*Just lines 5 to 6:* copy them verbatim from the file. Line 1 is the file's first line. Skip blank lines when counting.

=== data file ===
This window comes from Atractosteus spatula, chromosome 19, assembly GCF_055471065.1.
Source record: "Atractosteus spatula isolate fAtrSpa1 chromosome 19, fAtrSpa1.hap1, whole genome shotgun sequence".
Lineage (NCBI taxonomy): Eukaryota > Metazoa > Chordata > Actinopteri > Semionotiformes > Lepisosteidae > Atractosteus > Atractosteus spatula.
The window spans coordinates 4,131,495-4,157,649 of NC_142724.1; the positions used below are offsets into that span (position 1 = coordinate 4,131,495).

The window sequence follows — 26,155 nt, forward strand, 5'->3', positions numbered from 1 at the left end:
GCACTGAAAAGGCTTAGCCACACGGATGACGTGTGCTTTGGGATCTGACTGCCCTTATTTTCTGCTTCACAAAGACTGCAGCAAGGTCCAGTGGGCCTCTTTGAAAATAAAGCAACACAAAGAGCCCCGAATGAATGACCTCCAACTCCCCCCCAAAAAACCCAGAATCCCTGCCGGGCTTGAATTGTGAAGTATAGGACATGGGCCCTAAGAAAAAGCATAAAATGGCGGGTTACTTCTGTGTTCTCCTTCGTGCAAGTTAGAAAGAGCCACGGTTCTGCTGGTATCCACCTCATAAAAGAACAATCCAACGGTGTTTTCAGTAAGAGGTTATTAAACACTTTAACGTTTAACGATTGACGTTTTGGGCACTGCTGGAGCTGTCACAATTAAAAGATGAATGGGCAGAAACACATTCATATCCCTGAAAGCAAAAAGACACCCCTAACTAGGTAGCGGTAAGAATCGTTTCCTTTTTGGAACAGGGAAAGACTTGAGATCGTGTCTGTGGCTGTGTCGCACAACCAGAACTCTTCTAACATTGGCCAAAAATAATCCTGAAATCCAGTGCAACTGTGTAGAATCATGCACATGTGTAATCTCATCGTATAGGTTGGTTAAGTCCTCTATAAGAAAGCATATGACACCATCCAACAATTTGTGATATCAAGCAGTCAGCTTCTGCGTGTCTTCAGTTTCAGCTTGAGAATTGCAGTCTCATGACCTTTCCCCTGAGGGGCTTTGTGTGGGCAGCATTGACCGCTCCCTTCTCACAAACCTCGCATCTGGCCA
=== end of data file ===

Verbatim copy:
The window sequence follows — 26,155 nt, forward strand, 5'->3', positions numbered from 1 at the left end:
GCACTGAAAAGGCTTAGCCACACGGATGACGTGTGCTTTGGGATCTGACTGCCCTTATTTTCTGCTTCACAAAGACTGCAGCAAGGTCCAGTGGGCCTCTTTGAAAATAAAGCAACACAAAGAGCCCCGAATGAATGACCTCCAACTCCCCCCCAAAAAACCCAGAATCCCTGCCGGGCTTGAATTGTGAAGTATAGGACATGGGCCCTAAGAAAAAGCATAAAATGGCGGGTTACTTCTGTGTTCTCCTTCGTGCAAGTTAGAAAGAGCCACGGTTCTGCTGGTATCCACCTCATAAAAGAACAATCCAACGGTGTTTTCAGTAAGAGGTTATTAAACACTTTAACGTTTAACGATTGACGTTTTGGGCACTGCTGGAGCTGTCACAATTAAAAGATGAATGGGCAGAAACACATTCATATCCCTGAAAGCAAAAAGACACCCCTAACTAGGTAGCGGTAAGAATCGTTTCCTTTTTGGAACAGGGAAAGACTTGAGATCGTGTCTGTGGCTGTGTCGCACAACCAGAACTCTTCTAACATTGGCCAAAAATAATCCTGAAATCCAGTGCAACTGTGTAGAATCATGCACATGTGTAATCTCATCGTATAGGTTGGTTAAGTCCTCTATAAGAAAGCATATGACACCATCCAACAATTTGTGATATCAAGCAGTCAGCTTCTGCGTGTCTTCAGTTTCAGCTTGAGAATTGCAGTCTCATGACCTTTCCCCTGAGGGGCTTTGTGTGGGCAGCATTGACCGCTCCCTTCTCACAAACCTCGCATCTGGCCA